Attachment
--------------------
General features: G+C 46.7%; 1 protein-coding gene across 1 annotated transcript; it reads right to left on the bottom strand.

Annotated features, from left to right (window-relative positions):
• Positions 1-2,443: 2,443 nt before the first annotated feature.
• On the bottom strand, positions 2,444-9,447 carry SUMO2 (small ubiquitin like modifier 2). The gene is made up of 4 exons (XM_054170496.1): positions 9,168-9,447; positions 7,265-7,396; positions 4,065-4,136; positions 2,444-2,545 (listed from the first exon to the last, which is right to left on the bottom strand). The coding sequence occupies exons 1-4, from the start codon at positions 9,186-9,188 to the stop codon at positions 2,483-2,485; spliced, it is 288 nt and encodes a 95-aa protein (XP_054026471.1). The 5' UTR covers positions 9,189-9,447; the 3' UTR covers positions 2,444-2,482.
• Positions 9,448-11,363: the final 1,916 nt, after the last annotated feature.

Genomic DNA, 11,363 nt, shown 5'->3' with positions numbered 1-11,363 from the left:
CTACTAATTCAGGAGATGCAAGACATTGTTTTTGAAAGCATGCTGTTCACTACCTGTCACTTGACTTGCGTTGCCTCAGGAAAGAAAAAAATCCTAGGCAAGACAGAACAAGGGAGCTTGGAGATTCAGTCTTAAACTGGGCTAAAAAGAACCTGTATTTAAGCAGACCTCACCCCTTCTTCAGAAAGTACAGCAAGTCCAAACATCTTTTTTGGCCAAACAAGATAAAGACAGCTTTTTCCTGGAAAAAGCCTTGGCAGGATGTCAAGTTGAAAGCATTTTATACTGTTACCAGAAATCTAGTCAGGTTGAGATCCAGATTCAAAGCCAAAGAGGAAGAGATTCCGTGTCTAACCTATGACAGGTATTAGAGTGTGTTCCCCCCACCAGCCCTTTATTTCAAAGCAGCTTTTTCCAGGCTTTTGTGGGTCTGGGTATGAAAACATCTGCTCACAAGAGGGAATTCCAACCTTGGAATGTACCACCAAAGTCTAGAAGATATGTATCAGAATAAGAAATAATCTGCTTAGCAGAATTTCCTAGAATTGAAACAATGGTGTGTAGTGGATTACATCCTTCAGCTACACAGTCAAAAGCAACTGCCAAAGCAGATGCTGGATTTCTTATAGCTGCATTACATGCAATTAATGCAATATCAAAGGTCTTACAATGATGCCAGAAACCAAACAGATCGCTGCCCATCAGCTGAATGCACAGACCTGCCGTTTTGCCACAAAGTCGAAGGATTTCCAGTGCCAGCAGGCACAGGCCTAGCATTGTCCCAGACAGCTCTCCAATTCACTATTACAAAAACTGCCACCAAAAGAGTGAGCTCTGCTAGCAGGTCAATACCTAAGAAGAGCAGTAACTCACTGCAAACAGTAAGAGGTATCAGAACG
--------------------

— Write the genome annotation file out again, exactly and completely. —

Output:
General features: G+C 46.7%; 1 protein-coding gene across 1 annotated transcript; it reads right to left on the bottom strand.

Annotated features, from left to right (window-relative positions):
• Positions 1-2,443: 2,443 nt before the first annotated feature.
• On the bottom strand, positions 2,444-9,447 carry SUMO2 (small ubiquitin like modifier 2). The gene is made up of 4 exons (XM_054170496.1): positions 9,168-9,447; positions 7,265-7,396; positions 4,065-4,136; positions 2,444-2,545 (listed from the first exon to the last, which is right to left on the bottom strand). The coding sequence occupies exons 1-4, from the start codon at positions 9,186-9,188 to the stop codon at positions 2,483-2,485; spliced, it is 288 nt and encodes a 95-aa protein (XP_054026471.1). The 5' UTR covers positions 9,189-9,447; the 3' UTR covers positions 2,444-2,482.
• Positions 9,448-11,363: the final 1,916 nt, after the last annotated feature.

Genomic DNA, 11,363 nt, shown 5'->3' with positions numbered 1-11,363 from the left:
CTACTAATTCAGGAGATGCAAGACATTGTTTTTGAAAGCATGCTGTTCACTACCTGTCACTTGACTTGCGTTGCCTCAGGAAAGAAAAAAATCCTAGGCAAGACAGAACAAGGGAGCTTGGAGATTCAGTCTTAAACTGGGCTAAAAAGAACCTGTATTTAAGCAGACCTCACCCCTTCTTCAGAAAGTACAGCAAGTCCAAACATCTTTTTTGGCCAAACAAGATAAAGACAGCTTTTTCCTGGAAAAAGCCTTGGCAGGATGTCAAGTTGAAAGCATTTTATACTGTTACCAGAAATCTAGTCAGGTTGAGATCCAGATTCAAAGCCAAAGAGGAAGAGATTCCGTGTCTAACCTATGACAGGTATTAGAGTGTGTTCCCCCCACCAGCCCTTTATTTCAAAGCAGCTTTTTCCAGGCTTTTGTGGGTCTGGGTATGAAAACATCTGCTCACAAGAGGGAATTCCAACCTTGGAATGTACCACCAAAGTCTAGAAGATATGTATCAGAATAAGAAATAATCTGCTTAGCAGAATTTCCTAGAATTGAAACAATGGTGTGTAGTGGATTACATCCTTCAGCTACACAGTCAAAAGCAACTGCCAAAGCAGATGCTGGATTTCTTATAGCTGCATTACATGCAATTAATGCAATATCAAAGGTCTTACAATGATGCCAGAAACCAAACAGATCGCTGCCCATCAGCTGAATGCACAGACCTGCCGTTTTGCCACAAAGTCGAAGGATTTCCAGTGCCAGCAGGCACAGGCCTAGCATTGTCCCAGACAGCTCTCCAATTCACTATTACAAAAACTGCCACCAAAAGAGTGAGCTCTGCTAGCAGGTCAATACCTAAGAAGAGCAGTAACTCACTGCAAACAGTAAGAGGTATCAGAACG